This article appears in the August Issue of VICE Magazine
Last month, New Zealand's Parliament passed a bill that will make citizens think twice before making a dead-baby joke or posting a nude pic of an ex on the internet. Named the Harmful Digital Communications Act, the law states that anyone who causes "harm by posting digital communication," a.k.a. trolling, is liable to conviction and could face up to two years in prison and be subject to $50,000 NZD ($32,570 USD) in fines.
But what exactly qualifies as "harm" instigated via laptops, 1's, and 0's? According to the bill, anyone who uses online platforms and social media to incite "serious emotional distress"—such as using damaging, threatening, or offensive language, as well as sharing private photos or information without the subject's permission—is committing a crime. Under an amendment to New Zealand's Crimes Act, the country also added the stipulation that an internet user who tells another person to kill himself could face up to three years in jail.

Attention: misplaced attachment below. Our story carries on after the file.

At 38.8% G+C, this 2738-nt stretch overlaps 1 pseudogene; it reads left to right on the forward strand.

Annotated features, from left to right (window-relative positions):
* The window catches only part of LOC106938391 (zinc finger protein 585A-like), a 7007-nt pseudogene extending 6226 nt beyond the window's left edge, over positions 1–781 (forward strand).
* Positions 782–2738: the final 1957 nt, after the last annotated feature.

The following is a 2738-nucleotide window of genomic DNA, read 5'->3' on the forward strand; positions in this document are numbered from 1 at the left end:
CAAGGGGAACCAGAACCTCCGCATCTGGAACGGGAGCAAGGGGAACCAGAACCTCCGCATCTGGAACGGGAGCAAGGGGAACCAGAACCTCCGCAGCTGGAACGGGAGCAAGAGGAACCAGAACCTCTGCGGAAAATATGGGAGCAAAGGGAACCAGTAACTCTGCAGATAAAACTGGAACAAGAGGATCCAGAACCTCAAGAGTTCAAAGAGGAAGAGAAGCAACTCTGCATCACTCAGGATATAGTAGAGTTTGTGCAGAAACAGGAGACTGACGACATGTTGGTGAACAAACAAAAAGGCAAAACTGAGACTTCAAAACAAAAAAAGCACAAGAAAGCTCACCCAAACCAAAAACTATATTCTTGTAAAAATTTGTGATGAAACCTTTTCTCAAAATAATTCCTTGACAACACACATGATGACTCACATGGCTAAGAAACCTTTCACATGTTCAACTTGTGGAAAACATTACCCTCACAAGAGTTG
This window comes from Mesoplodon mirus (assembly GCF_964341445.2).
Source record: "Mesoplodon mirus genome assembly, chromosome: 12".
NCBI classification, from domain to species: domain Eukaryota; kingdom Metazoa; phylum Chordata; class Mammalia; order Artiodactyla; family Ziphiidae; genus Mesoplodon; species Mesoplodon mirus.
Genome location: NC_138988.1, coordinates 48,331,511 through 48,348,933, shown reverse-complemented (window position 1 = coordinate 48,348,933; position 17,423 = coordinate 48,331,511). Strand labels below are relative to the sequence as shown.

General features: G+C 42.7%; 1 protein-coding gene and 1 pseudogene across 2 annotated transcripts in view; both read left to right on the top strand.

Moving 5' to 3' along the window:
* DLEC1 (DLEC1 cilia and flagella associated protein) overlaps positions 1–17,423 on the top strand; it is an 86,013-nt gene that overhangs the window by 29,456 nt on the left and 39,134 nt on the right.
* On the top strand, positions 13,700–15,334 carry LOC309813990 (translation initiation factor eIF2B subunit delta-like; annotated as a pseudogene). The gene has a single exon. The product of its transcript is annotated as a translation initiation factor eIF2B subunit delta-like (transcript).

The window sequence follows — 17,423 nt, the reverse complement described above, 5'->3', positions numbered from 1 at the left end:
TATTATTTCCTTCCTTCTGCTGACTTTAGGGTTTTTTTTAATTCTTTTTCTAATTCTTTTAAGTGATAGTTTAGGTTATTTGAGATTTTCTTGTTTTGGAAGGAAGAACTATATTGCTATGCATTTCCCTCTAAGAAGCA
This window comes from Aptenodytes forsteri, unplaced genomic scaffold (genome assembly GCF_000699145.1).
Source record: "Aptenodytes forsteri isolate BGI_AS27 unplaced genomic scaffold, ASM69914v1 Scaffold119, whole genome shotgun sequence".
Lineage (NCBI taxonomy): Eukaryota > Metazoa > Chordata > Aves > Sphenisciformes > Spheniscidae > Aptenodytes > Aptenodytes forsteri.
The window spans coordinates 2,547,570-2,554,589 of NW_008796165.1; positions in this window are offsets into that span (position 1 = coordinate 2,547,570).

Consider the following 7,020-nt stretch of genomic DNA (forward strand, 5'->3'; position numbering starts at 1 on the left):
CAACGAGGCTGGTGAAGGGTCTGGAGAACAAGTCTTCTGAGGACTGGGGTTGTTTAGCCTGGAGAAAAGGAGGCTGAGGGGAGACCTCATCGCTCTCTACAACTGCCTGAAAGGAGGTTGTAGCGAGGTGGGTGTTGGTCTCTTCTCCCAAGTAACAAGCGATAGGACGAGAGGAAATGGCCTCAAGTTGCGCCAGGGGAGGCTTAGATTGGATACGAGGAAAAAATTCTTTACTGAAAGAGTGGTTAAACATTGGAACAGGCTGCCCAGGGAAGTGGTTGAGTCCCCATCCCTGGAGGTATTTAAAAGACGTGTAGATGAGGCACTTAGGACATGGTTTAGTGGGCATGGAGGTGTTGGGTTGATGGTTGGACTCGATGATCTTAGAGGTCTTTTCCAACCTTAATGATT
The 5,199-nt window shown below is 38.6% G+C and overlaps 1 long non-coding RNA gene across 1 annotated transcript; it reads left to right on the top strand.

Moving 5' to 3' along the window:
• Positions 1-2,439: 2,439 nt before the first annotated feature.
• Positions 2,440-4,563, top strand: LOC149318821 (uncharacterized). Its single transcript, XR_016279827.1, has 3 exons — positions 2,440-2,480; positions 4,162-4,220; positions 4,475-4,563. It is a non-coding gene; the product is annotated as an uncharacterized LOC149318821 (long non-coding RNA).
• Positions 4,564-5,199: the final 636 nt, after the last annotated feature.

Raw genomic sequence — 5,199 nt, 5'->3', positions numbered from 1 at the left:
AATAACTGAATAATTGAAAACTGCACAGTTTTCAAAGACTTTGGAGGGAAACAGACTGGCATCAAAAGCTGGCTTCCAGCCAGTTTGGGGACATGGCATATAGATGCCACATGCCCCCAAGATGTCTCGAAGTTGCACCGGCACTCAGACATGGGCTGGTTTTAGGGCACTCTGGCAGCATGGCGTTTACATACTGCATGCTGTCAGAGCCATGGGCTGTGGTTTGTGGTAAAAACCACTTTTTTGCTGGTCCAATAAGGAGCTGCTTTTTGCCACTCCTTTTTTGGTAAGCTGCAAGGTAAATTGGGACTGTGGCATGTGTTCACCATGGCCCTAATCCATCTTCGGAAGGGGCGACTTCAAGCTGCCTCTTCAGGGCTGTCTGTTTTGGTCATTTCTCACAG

Not everyone thinks the bill is altruistic, though. Gareth Hughes, an MP of New Zealand's Green Party of Aotearoa, said the law was "irresponsibly broad" and could damage both journalism and free-speech rights.
Regardless, the law is in effect, so revenge pornographers and 4chan racists better watch out.